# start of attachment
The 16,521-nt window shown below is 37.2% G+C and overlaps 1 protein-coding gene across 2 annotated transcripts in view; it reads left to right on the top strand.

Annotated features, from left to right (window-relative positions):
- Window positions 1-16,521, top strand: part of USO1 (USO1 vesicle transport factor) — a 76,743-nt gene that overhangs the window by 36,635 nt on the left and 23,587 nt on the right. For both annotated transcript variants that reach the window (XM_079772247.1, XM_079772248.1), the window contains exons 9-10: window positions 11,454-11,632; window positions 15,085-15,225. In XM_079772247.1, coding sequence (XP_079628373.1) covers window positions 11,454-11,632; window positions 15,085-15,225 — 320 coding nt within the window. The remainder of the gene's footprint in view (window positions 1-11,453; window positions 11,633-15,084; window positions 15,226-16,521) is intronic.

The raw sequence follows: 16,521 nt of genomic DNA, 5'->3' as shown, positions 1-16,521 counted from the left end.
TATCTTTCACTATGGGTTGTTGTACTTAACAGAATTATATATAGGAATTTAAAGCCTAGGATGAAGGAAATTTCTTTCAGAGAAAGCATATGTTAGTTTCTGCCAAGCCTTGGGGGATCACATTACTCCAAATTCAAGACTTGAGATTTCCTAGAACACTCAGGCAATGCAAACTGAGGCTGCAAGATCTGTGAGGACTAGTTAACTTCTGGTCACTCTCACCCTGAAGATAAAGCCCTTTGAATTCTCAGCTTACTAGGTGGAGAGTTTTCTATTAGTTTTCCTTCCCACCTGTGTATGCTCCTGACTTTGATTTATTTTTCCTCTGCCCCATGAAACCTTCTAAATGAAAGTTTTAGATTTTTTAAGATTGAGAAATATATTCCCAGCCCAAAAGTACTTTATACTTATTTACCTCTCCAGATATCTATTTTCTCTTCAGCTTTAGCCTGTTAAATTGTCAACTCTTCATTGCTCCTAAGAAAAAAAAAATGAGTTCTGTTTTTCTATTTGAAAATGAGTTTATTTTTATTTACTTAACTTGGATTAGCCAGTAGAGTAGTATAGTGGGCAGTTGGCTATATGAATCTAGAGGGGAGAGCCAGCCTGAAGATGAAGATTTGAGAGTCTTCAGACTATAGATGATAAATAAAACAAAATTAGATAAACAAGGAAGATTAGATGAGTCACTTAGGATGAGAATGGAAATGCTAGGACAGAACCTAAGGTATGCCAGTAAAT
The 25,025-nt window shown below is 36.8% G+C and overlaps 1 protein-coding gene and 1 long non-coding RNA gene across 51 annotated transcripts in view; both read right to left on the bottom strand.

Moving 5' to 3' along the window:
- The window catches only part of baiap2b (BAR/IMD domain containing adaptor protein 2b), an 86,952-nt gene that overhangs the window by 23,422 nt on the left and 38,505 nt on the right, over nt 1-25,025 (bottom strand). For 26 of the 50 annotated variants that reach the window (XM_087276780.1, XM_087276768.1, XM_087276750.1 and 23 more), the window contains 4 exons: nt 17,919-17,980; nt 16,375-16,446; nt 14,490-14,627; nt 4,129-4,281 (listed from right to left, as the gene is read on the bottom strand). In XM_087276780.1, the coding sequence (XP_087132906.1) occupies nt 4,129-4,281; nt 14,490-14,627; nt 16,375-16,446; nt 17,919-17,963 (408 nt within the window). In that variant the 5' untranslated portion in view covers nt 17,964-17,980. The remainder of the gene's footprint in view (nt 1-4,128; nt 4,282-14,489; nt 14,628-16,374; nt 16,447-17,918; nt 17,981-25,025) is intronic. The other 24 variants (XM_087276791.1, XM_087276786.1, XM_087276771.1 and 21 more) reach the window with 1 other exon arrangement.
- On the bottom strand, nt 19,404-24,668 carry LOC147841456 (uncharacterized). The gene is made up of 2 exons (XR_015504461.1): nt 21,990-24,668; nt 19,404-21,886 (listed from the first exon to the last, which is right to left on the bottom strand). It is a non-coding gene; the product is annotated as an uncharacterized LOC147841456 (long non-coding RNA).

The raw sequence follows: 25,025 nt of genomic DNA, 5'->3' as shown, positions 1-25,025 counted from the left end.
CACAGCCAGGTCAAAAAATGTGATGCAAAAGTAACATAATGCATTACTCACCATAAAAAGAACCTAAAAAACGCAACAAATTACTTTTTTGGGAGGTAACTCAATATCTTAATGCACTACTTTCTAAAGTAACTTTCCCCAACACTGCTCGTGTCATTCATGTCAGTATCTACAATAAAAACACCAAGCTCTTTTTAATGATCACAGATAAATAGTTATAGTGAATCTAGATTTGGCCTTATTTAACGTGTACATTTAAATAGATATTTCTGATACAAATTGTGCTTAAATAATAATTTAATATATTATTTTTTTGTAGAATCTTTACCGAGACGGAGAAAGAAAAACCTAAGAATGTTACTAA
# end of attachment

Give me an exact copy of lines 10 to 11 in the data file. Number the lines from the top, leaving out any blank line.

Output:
The raw sequence follows: 25,025 nt of genomic DNA, 5'->3' as shown, positions 1-25,025 counted from the left end.
CACAGCCAGGTCAAAAAATGTGATGCAAAAGTAACATAATGCATTACTCACCATAAAAAGAACCTAAAAAACGCAACAAATTACTTTTTTGGGAGGTAACTCAATATCTTAATGCACTACTTTCTAAAGTAACTTTCCCCAACACTGCTCGTGTCATTCATGTCAGTATCTACAATAAAAACACCAAGCTCTTTTTAATGATCACAGATAAATAGTTATAGTGAATCTAGATTTGGCCTTATTTAACGTGTACATTTAAATAGATATTTCTGATACAAATTGTGCTTAAATAATAATTTAATATATTATTTTTTTGTAGAATCTTTACCGAGACGGAGAAAGAAAAACCTAAGAATGTTACTAA